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The Big Damn Buffy Rewatch S02E18, “Killed By Death”

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In every generation there is a chosen one. She alone wants to track down whoever is responsible for programming Microsoft Word and slash their tires. She will also recap every episode of Buffy The Vampire Slayer with an eye to the following themes:

  1. Sex is the real villain of the Buffy The Vampire Slayer universe.
  2. Giles is totally in love with Buffy.
  3. Joyce is a fucking terrible parent.
  4. Willow’s magic is utterly useless (this one won’t be an issue until season 2, when she gets a chance to become a witch)
  5. Xander is a textbook Nice Guy.
  6. The show isn’t as feminist as people claim.
  7. All the monsters look like wieners.
  8. If ambivalence to possible danger were an Olympic sport, Team Sunnydale would take the gold.
  9. Angel is a dick.
  10. Harmony is the strongest female character on the show.
  11. Team sports are portrayed in an extremely negative light.
  12. Some of this shit is racist as fuck.
  13. Science and technology are not to be trusted.
  14. Mental illness is stigmatized.
  15. Only Willow can use a computer.
  16. Buffy’s strength is flexible at the plot’s convenience.
  17. Cheap laughs and desperate grabs at plot plausibility are made through Xenophobia.
  18. Oz is the Anti-Xander
  19. Spike is capable of love despite his lack of soul
  20. Don’t freaking tell me the vampires don’t need to breathe because they’re constantly out of frickin’ breath.
  21. The foreshadowing on this show is freaking amazing.
  22. Smoking is evil.
  23. Despite praise for its positive portrayal of non-straight sexualities, some of this shit is homophobic as fuck.
  24. How do these kids know all these outdated references, anyway?
  25. Technology is used inconsistently as per its convenience in the script.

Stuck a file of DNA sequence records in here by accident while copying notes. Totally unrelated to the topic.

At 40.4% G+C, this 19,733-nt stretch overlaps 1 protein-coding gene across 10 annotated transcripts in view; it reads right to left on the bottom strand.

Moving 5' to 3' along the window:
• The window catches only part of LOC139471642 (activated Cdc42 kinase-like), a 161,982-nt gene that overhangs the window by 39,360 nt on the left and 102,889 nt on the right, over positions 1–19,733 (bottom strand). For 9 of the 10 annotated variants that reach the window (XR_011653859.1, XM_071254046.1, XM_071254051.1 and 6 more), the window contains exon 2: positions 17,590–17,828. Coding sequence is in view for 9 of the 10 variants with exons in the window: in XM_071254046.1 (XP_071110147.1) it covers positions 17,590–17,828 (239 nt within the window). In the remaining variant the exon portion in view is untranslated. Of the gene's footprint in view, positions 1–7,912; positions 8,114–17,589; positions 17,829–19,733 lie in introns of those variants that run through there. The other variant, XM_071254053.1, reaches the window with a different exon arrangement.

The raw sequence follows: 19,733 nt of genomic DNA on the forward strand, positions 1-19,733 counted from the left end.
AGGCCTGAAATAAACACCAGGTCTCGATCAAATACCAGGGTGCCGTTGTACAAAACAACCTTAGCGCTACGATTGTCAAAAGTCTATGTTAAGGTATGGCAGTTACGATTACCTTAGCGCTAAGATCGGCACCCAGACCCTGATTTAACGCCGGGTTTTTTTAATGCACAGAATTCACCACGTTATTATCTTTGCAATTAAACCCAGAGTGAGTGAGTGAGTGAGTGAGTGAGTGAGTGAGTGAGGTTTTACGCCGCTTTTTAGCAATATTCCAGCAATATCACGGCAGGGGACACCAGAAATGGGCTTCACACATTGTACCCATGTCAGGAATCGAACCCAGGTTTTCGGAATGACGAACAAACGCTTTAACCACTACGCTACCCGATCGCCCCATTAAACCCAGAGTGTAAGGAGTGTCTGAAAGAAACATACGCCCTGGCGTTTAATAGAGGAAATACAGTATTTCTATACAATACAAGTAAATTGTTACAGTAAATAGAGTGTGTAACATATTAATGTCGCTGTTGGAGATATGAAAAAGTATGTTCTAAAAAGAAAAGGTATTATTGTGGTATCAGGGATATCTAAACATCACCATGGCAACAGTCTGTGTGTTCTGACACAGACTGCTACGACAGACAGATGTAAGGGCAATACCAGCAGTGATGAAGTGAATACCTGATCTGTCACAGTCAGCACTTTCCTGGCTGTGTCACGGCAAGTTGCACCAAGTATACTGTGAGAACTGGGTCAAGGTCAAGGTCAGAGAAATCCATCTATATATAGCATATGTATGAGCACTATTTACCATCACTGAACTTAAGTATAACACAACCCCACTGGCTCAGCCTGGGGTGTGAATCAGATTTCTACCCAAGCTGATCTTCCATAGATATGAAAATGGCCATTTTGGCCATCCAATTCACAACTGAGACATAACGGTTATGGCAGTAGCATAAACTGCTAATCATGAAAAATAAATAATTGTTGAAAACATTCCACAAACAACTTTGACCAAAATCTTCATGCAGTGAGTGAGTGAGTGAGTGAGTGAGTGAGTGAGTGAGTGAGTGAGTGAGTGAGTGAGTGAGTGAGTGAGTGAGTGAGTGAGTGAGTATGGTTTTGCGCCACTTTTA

Have I missed any that were added in past recaps? Let me know in the comments.  Even though I might forget that you mentioned it.

WARNING: Some people have mentioned they’re watching along with me, and that’s awesome, but I’ve seen the entire series already and I’ll probably mention things that happen in later seasons. So… you know, take that under consideration, if you’re a person who can’t enjoy something if you know future details about it. 


The episode opens with Buffy climbing over a stone wall, into the cemetery. She’s sniffling and coughing, but somehow manages to sneak up on something at the old Alpert crypt. She leaps around the corner and:

Buffy startling Willow, Xander, and Cordelia

Willow, Xander, and Cordelia want to know why Buffy is out patrolling when she’s so sick:

Cordelia: “Half the school is out with this flu. It’s a serious deal, Buffy. We’re all concerned about how gross you look.”

But Buffy is afraid that if she takes a sick day, more people are going to get killed, and probably by Angel. And she’s not going to let that happen.

But that’s the exact minute Angel does show up, and Buffy can barely fight him. He’s beating the crap out of her, and nearly kills her, when the Scoobies jump in and flash crosses at him. Angel retreats, and Buffy collapses.

After the opening credits, they rush Buffy into the ER, where she’s whisked away with a lot of medical jargon. When Joyce arrives, Giles tells her that Buffy is still in the emergency room. I’m giving her a pass on wondering what the hell her kid’s librarian is doing at the hospital with her in the middle of the night, since Joyce is worried that her daughter might be dying. The doctor comes out and tells Joyce that Buffy will be fine, but she needs to stay in the hospital for a few days. But when they try to wheel Buffy to a patient room, she flips out, fighting and begging Giles to tell them that she has to go home and fight the vampires.

The Scoobies make excuses for the vampire talk by saying Buffy has a high fever, etc. Which is again, another time I’ll give anyone a pass on #8. People say loopy things when they have high fevers. For example, I once had an incredibly high fever from the flu and saw my coat hanging over a chair, and I was convinced it was Spike’s coat that he’d left behind in our house somehow. Spike. From this show. So people get real wacky from fevers.